Although both Olivia Scullion and Mark Waterer spent most of their teenage years living on the Isle of Wight, their paths weren’t to cross until they met in London in their 20s. ‘I was living in Sweden at the time and was visiting friends in the city when I met Mark in Covent Garden,’ recalls Olivia. ‘It’s not often you meet someone who has lived on the Isle of Wight, and when you do, you feel a certain affinity.’
When the opportunity came for them relocate there, the couple jumped at the chance, and transformed a Victorian terrace into an idyllic home by the sea, decorated in a style influenced by Olivia's Scandinavian background.
If are inspired to tackle your own house restoration, we have lots of ideas and helpful advice on what to do and where to start in our feature on house renovation.
The owners Olivia Scullion (@trulynordic), a clinical research associate, her partner, Mark Waterer, an audio visual design engineer, and their Japanese Shiba Inu, Tamu
The property A two-bedroom Victorian terrace in Yarmouth, Isle of Wight
Project cost £40,000
After their first meeting, Olivia moved to join Mark in London, where they rented a flat in West Hampstead. Though she was born in Sweden and Mark in Kenya, both had a hankering to return to the island where they grew up, so when Olivia was given the chance to work from home, the couple took the opportunity to relocate. ‘As Mark works away for most of the week and my parents still live on the island, it made sense to make a home here where I could be nearer family, particularly as the property prices suited our tight budget more than London,’ she adds.
They were keen on finding a renovation project they could put their stamp on, eventually spotting it in the quaint harbour town of Yarmouth on the west coast. ‘Although it’s not as big or bustling as Cowes, there’s a lovely vibe here with art galleries, cool cafes, and rows of pretty period homes,’ says Olivia. ‘We fell head over heels for this Victorian terrace as soon as we saw it, even if it was in a sad, run-down state.’ She admits that as first-time renovators, they were a little naïve as to how big a DIY project they’d taken on. ‘We planned to do most of the work ourselves. Fortunately, the house had great bones and we didn’t need to make any big structural changes. It was simply a case of gutting it and reinstating its character.’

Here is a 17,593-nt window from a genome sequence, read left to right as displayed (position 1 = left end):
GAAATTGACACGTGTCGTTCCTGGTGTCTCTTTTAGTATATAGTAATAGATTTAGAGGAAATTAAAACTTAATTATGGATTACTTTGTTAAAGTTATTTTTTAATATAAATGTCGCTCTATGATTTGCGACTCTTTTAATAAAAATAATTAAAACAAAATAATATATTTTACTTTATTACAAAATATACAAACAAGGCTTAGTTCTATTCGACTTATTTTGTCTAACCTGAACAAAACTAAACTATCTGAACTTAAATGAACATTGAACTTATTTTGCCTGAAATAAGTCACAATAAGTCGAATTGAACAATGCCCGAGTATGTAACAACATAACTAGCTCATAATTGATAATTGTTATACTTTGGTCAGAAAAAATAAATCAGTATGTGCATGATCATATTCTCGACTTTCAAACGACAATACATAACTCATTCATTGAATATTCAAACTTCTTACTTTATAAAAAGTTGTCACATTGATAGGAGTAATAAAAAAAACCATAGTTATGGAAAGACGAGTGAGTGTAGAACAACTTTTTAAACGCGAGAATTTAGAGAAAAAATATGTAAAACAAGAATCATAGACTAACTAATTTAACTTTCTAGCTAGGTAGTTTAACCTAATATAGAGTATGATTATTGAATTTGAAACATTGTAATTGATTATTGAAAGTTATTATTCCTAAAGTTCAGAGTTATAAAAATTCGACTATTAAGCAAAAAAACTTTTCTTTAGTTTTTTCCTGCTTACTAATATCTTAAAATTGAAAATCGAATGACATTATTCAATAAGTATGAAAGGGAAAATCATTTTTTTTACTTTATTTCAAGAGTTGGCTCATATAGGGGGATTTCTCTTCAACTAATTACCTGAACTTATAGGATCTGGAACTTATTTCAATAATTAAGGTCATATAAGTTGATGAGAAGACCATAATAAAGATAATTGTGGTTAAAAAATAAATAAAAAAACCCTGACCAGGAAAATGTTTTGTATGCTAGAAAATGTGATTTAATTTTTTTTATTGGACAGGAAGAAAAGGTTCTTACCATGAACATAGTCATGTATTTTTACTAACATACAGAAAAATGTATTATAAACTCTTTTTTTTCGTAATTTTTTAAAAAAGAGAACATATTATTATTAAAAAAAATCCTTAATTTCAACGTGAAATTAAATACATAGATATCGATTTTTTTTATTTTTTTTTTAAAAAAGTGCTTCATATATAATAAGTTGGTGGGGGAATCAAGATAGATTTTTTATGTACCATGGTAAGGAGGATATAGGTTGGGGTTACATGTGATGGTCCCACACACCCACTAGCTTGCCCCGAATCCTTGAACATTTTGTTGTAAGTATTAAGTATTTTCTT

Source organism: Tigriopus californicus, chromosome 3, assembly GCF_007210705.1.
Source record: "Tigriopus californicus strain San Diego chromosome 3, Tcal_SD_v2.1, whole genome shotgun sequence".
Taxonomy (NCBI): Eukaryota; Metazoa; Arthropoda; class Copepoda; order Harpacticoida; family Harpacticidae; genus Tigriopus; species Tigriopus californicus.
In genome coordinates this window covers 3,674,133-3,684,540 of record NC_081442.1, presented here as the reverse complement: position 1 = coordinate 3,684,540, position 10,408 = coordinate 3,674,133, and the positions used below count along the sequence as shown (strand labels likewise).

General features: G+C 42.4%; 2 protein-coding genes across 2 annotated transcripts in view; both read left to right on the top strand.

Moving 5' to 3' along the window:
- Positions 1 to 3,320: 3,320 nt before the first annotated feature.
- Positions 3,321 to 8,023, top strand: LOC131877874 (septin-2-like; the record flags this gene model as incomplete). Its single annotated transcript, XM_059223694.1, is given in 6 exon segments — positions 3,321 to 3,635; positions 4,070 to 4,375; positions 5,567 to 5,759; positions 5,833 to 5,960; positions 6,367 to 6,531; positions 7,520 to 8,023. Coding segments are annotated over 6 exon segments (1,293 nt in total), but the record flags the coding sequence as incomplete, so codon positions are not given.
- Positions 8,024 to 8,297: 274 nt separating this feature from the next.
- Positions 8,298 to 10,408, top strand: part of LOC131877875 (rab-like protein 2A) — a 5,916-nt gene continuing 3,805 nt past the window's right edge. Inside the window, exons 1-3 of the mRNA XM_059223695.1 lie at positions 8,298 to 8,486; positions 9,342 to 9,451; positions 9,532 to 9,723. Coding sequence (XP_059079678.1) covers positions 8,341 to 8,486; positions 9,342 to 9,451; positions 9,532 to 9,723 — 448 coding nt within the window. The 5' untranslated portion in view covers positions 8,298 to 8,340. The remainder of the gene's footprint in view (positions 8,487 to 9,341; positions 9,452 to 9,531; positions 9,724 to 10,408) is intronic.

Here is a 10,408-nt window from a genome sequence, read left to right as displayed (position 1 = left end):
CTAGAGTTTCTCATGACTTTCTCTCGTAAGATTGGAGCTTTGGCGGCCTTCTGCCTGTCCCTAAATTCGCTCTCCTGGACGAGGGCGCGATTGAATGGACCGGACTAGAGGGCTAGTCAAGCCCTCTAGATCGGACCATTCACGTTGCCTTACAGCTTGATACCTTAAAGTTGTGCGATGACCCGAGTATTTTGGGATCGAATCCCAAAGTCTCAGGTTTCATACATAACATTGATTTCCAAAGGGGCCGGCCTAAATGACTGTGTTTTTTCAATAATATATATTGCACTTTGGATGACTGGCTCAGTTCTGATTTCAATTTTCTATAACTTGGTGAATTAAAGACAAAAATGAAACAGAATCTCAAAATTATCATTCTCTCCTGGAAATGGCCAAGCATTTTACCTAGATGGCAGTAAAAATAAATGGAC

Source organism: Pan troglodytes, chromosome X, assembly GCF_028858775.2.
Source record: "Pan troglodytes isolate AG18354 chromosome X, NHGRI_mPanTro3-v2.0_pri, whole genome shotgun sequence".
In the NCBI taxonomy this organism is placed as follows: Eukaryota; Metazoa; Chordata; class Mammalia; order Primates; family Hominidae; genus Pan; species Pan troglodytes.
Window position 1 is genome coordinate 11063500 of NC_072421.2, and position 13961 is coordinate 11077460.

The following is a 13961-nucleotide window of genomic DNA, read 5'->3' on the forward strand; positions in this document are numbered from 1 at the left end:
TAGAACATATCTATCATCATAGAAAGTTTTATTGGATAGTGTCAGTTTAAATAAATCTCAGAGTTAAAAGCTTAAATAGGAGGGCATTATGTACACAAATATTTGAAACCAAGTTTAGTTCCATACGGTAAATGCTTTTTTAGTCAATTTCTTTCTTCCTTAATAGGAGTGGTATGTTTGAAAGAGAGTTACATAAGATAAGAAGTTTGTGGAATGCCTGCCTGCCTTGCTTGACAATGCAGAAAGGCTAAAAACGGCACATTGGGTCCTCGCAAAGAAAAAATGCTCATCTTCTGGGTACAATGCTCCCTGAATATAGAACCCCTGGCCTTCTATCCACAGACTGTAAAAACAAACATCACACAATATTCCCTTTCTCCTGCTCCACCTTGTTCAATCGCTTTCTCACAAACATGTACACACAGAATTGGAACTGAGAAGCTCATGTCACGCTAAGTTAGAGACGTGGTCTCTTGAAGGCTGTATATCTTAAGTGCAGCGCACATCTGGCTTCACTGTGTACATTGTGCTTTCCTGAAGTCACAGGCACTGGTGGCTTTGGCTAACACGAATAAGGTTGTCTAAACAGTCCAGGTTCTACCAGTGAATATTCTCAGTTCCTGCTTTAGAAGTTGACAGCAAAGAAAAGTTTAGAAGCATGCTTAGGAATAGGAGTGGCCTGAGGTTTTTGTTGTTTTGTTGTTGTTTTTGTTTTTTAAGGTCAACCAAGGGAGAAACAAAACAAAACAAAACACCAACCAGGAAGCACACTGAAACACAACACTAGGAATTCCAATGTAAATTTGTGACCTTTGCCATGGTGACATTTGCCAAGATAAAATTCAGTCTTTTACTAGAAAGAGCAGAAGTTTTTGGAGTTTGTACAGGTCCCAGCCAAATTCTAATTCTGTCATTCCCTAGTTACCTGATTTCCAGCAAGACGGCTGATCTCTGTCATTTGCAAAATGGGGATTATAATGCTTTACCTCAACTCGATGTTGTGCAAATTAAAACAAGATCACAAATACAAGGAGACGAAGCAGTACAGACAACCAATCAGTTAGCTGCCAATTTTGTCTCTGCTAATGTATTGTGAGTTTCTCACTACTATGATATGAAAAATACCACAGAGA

Living at Olivia’s parents nearby for the best part of a year, the couple spent all their free time on the renovation. The first job was to create a bigger kitchen by removing a couple of non-load-bearing walls that housed a tiny utility and downstairs toilet. They then added dark contemporary French doors and a matching picture window over the sink. ‘As this room can be prone to darkness, we wanted to keep it warm and inviting with earthy tones and textures, so we went with rich, wooden cabinets and tumbled sandstone floor tiles for their cosy Nordic vibes,’ says Olivia.
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The pair then fitted the units and wooden worktops themselves, and called in the professionals to install the plumbing and electrics. ‘Learning DIY via YouTube tutorials not only saved us a fortune on labour costs, it also meant we could bespoke the look to get exactly what we wanted.’
The couple’s newfound skills were put to the test in the living space when they had to scrape off a layer of tar covering the old floorboards by hand. ‘It was horrible and took ages, but revealing them was totally worth the effort. We then enhanced their natural beauty with a clear oil,’ says Olivia.
The couple stuck to brilliant white on the walls, with the period skirting boards and door frames painted a soothing grey. In the seating area, Olivia teamed a linen sofa with vintage cane tables and chairs for a calm feel, while a mix of heirlooms and vintage finds in the dining space create a classic feel. She continued these subtle pops of pattern and colour upstairs, too, where the vibrant blue statement wall in the master bedroom enhances the period fireplace.
The result was a neutral home that could be changed up easily. ‘We added character through pattern, colour and textures, and these can all get a refresh or a seasonal change. A house has to tell a story about its owners, and we feel we successfully brought together our unique heritages in this place that we both love.’
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